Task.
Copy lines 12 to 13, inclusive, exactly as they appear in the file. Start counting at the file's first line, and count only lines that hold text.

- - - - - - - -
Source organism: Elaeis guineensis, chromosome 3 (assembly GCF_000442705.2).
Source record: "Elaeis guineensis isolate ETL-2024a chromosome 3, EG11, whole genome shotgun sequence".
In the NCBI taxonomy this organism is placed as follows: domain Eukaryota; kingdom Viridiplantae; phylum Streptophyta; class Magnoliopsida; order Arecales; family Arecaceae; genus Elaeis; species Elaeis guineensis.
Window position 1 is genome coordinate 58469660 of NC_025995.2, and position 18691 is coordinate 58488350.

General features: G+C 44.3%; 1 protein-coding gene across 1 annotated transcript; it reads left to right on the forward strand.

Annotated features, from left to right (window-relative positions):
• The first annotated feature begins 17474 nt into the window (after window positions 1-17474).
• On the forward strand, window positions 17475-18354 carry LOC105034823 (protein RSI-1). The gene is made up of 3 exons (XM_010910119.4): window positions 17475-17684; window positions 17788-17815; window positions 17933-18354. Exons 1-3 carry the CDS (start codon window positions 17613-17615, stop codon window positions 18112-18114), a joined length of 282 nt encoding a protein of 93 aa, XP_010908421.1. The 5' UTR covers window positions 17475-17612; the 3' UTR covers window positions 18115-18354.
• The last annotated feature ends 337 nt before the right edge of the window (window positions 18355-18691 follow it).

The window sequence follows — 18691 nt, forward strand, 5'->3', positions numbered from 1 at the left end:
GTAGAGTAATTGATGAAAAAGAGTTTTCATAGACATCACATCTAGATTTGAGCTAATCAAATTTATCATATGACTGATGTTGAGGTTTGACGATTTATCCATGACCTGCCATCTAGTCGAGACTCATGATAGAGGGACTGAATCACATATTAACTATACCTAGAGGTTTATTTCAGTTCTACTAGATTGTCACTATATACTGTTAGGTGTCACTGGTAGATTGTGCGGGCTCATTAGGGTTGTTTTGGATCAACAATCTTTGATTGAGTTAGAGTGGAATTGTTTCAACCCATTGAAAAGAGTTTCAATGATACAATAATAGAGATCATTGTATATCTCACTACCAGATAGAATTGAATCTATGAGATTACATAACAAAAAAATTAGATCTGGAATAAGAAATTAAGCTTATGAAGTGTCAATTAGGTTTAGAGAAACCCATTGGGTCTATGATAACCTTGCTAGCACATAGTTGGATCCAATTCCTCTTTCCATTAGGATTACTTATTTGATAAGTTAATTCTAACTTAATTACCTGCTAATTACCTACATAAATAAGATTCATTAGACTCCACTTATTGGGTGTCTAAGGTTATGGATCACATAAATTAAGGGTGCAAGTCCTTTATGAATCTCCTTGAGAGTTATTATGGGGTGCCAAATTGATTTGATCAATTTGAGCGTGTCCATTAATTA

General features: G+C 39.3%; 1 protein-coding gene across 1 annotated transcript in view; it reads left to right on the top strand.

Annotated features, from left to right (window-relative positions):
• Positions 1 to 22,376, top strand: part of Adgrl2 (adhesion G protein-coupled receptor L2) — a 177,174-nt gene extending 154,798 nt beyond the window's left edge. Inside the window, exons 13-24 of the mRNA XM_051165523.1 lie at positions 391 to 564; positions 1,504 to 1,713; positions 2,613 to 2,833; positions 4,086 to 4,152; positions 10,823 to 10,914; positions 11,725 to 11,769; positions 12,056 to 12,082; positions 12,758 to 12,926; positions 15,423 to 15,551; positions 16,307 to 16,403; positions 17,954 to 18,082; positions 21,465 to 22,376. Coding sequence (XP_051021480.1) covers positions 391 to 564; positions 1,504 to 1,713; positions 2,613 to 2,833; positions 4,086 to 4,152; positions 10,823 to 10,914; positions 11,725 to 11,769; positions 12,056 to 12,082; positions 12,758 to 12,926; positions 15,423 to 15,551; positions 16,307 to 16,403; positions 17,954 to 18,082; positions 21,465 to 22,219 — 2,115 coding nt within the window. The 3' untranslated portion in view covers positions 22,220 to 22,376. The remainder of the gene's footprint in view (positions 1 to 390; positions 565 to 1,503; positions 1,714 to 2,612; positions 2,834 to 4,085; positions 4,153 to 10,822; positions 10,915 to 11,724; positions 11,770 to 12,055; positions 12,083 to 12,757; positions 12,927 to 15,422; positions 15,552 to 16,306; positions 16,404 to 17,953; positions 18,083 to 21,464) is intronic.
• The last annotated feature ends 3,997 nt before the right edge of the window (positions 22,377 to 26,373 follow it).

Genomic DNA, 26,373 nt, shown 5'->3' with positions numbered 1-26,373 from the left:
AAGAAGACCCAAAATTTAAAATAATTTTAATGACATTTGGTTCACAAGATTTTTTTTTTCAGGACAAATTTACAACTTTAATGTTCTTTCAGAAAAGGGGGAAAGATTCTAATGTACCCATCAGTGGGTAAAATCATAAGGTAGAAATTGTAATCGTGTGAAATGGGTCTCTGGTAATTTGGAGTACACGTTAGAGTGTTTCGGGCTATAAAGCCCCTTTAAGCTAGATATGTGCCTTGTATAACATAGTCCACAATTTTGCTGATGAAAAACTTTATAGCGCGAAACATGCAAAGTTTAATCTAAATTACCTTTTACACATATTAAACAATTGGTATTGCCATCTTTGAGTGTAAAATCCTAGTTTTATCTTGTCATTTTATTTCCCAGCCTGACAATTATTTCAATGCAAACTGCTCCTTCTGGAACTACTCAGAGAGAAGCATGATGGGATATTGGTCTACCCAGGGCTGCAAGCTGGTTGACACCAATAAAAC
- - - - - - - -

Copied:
General features: G+C 39.3%; 1 protein-coding gene across 1 annotated transcript in view; it reads left to right on the top strand.

Annotated features, from left to right (window-relative positions):